Forty years ago this month, Velvet Underground mastermind and punk-rock godfather Lou Reed unleashed Metal Machine Music onto a public that would not and could not (and, indeed, perhaps even should not) have possibly known what to make of it. The two-record set is four sides of painfully discordant, aurally repulsive electronic noise collages.
While Metal Machine Music may be the most sonically abrasive left-turn LP ever dropped atomic-bomb-like by a major star onto unsuspecting fans, it’s actually part of a nutty and even noble tradition among the annals of classic rock.
Here now are eight out-of-nowhere albums by beloved superstar musicians that knocked eardrums and sensibilities the world over for quite a series of endlessly circulating loops.
Their Satanic Majesties Request (1967)
“2000 Light Years From Home”
On the famous cover of the Beatles’ before-and-after line in music history, Sgt. Pepper's Lonely Hearts Club Band, a Shirley Temple doll wears a promotional radio sweatshirt from a Tennessee station emblazoned with the words, “WMPS Good Guys Welcome the Rolling Stones.” It’s an amusing shout-out from the Beatles to their closest peers and rivals, and one that the Stones answered with a head-scratching full-length album.
Their Satanic Majesties Request, which hit stores just six months after Sgt. Pepper, echoes the Beatles’ psychedelic leap forward from its freaky-deaky lenticular cover that features cut-outs and costumes to its experiments with soundscapes and way-out instruments such as the Mellotron.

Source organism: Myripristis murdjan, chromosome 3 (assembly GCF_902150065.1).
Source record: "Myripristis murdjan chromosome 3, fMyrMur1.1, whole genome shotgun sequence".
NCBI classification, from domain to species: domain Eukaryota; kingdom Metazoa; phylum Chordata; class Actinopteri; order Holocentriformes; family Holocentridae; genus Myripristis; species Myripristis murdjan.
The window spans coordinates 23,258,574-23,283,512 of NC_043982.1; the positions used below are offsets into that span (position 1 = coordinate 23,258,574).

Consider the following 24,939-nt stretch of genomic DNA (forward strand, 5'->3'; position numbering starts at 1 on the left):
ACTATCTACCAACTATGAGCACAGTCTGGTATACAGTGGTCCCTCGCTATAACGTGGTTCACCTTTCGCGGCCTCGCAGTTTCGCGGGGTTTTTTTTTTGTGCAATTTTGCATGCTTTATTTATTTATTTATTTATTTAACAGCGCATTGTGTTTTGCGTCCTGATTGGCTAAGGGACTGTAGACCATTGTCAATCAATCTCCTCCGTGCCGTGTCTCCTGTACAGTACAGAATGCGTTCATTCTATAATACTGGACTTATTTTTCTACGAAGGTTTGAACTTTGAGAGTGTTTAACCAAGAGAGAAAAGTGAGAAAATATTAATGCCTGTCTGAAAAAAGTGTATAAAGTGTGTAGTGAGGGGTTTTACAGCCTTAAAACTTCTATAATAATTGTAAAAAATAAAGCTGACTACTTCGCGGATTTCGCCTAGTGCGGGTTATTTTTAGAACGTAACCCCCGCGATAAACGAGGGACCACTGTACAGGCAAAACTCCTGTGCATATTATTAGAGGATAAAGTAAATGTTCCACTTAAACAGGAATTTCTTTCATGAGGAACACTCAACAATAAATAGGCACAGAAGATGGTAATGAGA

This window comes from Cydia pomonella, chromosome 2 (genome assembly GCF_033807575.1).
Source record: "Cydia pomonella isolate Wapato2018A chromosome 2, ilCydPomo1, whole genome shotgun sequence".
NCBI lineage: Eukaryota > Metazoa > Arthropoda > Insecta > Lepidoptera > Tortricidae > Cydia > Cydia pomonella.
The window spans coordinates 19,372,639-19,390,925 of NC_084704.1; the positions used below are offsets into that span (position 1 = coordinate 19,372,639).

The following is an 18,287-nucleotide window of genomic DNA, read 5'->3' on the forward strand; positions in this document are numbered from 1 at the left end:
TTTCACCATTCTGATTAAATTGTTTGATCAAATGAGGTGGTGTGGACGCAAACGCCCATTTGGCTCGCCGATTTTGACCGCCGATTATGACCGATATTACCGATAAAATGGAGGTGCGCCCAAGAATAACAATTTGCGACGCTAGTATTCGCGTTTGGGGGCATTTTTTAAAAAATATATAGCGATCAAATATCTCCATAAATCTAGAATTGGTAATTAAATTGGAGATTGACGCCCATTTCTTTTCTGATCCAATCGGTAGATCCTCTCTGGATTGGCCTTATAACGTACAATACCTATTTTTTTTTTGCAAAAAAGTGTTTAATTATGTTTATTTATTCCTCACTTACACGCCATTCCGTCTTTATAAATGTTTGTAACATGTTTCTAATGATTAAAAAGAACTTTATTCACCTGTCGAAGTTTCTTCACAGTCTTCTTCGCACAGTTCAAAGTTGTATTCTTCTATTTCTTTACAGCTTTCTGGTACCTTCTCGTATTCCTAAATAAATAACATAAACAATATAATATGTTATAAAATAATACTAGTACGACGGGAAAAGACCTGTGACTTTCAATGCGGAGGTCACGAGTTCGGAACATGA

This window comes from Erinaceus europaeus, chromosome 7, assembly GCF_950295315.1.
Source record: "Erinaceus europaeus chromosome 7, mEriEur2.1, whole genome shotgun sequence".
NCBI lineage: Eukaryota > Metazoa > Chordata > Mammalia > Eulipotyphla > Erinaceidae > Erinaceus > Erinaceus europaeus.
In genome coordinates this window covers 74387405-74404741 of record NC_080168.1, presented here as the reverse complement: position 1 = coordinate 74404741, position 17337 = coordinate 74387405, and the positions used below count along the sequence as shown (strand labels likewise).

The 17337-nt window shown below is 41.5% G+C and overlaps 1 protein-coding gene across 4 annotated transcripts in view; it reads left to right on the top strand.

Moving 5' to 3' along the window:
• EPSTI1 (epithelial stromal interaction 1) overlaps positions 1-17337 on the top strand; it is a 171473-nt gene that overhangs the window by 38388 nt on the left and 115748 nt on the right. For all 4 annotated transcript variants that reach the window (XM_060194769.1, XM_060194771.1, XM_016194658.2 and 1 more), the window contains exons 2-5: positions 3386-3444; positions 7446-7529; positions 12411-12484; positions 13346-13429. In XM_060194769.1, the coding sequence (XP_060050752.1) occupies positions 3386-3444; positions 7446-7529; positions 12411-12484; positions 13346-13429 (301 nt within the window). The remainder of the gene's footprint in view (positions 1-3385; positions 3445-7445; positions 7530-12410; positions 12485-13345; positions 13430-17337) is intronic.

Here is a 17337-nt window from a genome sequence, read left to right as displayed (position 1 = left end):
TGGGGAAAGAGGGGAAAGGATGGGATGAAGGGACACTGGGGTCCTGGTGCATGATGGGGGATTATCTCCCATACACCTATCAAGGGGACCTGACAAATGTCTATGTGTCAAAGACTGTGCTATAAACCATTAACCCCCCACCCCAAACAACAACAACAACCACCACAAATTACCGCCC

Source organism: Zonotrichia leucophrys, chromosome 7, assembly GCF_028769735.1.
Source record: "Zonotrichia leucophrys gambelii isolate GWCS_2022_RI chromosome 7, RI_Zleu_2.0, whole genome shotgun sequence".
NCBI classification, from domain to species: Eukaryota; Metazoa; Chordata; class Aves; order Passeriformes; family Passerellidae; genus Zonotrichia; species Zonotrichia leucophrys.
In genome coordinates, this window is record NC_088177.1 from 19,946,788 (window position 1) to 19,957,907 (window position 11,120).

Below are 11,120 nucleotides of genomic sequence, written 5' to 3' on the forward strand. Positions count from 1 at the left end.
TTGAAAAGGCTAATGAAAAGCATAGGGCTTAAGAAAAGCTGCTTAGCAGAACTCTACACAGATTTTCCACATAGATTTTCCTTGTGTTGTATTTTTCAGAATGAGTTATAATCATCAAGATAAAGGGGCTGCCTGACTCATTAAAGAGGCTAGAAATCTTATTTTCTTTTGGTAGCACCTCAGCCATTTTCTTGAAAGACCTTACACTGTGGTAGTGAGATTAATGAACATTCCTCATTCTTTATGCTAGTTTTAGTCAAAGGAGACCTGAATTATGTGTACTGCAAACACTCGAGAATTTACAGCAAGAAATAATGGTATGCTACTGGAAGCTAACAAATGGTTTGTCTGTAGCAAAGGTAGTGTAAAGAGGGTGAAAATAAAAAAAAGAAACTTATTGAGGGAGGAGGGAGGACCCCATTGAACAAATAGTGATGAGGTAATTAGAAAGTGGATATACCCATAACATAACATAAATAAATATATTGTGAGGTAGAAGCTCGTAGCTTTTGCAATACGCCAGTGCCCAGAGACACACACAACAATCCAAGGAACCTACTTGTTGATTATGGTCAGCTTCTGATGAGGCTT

Suffice to say, Satanic Majesties is a pointed departure from the Stones’ usual dirty blues stock-in-trade, although it did beget two classic tracks, “She’s a Rainbow” and “2000 Light Years From Home. Critics largely decried the album as a desperate grab to catch up to Sgt. Pepper (as did John Lennon) and fans were likely too high to gripe much before the Stones returned to form in 1968, spectacularly, with Beggars Banquet.
Music From “The Elder” – Kiss (1981)
“A World Without Heroes”
At the dawn of the 1980s, Kiss found themselves in (relatively) dire straits. Album and even concert sales were softening and interpersonal crises between band members would soon tear apart the original lineup. It was then that Paul Stanley and Gene Simmons hatched a bold solution: the band would make an official Kiss movie based on an original concept album.
In itself, the plan is not without precedent: Jesus Christ Superstar proved to be a massive hit as a concept LP before being adapted for the stage and screen. On top of their aforementioned troubles, though, Kiss was already burdened cinematically by their uproarious 1978 TV-movie debacle, Kiss Meets the Phantom of the Park.
Regardless, thus was born The Elder, a narrative sci-fi film that Kiss never made, and, more importantly, Music From “The Elder,” a hilariously wrong-headed rock opera song cycle that the group sure did write, record, and release in 1981.